Remember when corporate owned mainstream media was relevant? Me either. Not to any meaningful extent anyway. Of course, there are a few good exceptions. “60 Minutes” is not so bad. We always have “The Daily Show” and “Colbert Report” to fall back on. Some crazy percentage of people get their news from these Comedy Central shows. Jon Stewart still refuses to admit he is a news reporter of any kind. Is he embarrassed to be a part of that once proud profession? Has it gotten so bad that a stigma is now permanently attached to the field? Or do people just prefer comedy with their news? After all, a spoonful of sugar does make the medicine go down. Stewart and Colbert are masterful at that, and deserve their warehouse full of Emmys.
The two remaining examples of relevant mainstream news are essentially mirror images, now largely overlooked remaining bastions of a bygone era in which the everyman felt he could connect with the powers that be. “Meet the Press” and “Face the Nation” still make a half-ass attempt in their uniquely languid manner to give us access to the otherwise now impossible to reach governing gang populating our insular Capitol.
It’s an “economy of influence” in D.C. from Capitol Hill to K Street, as Lawrence Lessig has aptly pointed out in his eye-opening book, “Republic Lost.” Unless you are a funder, buzz off. These Congressmen are busy. There are fundraising calls to make and bills drafted by lobbyists to rubberstamp. All this takes time, you silly constituent. Will these programs confront Congressmen about this huge issue that puts their agenda at odds with the will of the people? Not much. Risk ruffling too many feathers and you lose access. Then viewers. Then advertisers. What a silly game journos play. Ask the right question and Obama might call on you. Helen Thomas may have been the sole exception, may she rest in peace.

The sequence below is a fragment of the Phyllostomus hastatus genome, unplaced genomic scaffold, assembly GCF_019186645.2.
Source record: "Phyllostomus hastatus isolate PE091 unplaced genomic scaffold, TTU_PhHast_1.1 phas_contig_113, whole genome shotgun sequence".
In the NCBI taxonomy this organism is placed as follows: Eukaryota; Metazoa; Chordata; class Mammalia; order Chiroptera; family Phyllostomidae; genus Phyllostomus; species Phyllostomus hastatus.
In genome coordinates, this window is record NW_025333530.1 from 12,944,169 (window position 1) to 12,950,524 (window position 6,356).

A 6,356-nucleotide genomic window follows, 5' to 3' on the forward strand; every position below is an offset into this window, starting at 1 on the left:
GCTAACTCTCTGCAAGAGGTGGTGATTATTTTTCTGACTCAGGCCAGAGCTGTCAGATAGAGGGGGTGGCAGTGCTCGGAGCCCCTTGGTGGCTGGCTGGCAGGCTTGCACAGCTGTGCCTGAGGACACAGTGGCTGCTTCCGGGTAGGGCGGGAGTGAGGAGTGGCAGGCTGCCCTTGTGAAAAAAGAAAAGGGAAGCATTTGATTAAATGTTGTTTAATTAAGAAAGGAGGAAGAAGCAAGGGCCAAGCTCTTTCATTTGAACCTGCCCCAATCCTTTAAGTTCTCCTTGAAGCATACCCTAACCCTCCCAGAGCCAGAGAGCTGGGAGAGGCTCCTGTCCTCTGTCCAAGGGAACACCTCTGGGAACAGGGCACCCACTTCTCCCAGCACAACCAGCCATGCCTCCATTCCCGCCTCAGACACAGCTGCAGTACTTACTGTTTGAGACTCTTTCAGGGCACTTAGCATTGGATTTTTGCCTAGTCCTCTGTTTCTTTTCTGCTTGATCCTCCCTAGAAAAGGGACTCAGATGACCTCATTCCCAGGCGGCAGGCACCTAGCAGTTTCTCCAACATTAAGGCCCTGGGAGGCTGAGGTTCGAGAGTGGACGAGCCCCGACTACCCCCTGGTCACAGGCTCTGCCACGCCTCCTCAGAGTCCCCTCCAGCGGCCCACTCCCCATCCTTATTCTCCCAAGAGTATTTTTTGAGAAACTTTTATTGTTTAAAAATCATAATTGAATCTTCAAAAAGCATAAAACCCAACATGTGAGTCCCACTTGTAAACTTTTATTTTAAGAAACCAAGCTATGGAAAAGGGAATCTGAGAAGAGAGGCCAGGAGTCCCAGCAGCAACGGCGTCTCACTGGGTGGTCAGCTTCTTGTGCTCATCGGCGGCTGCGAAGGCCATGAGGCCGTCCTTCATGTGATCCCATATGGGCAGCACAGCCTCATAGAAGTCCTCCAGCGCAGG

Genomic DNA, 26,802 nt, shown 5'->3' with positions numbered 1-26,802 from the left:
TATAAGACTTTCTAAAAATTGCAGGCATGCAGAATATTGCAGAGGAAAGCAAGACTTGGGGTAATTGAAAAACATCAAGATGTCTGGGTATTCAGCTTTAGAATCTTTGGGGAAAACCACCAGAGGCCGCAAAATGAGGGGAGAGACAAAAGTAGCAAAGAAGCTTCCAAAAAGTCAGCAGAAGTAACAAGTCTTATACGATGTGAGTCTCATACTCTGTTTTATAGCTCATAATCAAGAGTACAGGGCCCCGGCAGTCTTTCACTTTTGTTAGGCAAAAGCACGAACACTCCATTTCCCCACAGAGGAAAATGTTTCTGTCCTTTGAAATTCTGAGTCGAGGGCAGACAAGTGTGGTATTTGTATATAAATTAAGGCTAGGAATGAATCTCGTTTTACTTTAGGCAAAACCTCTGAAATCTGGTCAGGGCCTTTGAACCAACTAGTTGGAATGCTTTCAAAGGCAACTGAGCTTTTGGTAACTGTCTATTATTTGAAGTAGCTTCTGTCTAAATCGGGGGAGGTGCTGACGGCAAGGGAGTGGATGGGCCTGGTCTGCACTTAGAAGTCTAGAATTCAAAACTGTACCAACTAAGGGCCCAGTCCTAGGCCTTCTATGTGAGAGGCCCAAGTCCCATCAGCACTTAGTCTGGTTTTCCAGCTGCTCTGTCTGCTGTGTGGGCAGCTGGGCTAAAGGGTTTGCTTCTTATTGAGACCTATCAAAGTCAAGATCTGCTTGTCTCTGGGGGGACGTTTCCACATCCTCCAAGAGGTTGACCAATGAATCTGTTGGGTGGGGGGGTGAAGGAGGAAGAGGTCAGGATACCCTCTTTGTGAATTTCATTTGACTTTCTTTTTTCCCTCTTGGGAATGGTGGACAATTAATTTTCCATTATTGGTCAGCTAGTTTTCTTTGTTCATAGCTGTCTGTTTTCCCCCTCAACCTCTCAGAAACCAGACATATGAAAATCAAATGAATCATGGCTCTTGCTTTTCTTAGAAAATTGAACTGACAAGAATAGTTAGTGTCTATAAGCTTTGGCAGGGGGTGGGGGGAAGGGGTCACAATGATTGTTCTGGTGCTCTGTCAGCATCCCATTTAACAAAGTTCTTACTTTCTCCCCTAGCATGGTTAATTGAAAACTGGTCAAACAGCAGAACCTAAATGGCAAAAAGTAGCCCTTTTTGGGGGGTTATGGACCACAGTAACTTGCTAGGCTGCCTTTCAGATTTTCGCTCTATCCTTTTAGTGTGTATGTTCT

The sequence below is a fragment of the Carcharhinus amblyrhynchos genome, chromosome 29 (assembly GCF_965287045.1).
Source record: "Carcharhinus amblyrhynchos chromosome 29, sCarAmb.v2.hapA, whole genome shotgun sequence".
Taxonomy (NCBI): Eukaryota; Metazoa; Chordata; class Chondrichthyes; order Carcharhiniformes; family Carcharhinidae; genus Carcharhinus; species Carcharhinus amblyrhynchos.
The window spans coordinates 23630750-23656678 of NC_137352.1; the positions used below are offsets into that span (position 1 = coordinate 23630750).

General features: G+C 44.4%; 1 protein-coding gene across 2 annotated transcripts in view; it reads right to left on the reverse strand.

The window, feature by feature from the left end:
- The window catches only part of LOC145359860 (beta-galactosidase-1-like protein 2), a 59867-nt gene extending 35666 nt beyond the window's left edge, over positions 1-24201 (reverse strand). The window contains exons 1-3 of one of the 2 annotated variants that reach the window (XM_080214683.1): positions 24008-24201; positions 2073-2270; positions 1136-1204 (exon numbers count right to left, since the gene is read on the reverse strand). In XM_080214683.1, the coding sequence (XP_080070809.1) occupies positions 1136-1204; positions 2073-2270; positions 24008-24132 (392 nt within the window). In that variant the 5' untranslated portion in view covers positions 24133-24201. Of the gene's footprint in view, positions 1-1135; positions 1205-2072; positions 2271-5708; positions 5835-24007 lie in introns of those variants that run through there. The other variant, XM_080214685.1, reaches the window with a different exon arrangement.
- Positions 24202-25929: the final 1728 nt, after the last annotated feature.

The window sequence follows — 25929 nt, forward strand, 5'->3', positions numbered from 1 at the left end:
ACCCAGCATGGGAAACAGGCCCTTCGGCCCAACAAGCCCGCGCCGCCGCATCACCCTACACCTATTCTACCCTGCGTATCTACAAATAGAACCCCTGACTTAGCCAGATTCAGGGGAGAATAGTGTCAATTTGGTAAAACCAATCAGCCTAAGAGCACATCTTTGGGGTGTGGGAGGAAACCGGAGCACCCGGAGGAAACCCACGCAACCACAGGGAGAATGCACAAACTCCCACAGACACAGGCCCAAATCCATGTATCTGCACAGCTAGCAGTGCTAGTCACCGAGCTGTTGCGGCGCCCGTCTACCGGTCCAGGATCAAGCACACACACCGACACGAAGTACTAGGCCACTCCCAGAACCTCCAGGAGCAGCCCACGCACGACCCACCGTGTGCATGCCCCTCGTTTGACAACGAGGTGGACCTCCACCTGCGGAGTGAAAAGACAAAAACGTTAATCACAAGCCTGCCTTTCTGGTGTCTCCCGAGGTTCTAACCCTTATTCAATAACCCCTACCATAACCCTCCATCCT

Long gone are the days when Walter Cronkite’s trusted paternalistic voice was welcomed into millions of American homes over a hearty dinner after a good day’s work – eight hours, no more and no less. That is how I like to imagine it used to be anyway. A seemingly wonderful time when people were engaged politically, not jaded. A time when political issues were spoken of openly and enthusiastically, not in secret for fear of being politically incorrect. Or worse, Soviet era level paranoia about bringing increased scrutiny to yourself and your metadata, aka the government’s bio on you, penned and preserved somewhere in the cloud, and in greater detail than even David McCullough could aspire to, if rumors are true. It certainly was not an era where whistleblowers would be labeled as traitors almost reflexively and investigative journalists jailed and labeled the same for protecting their sources.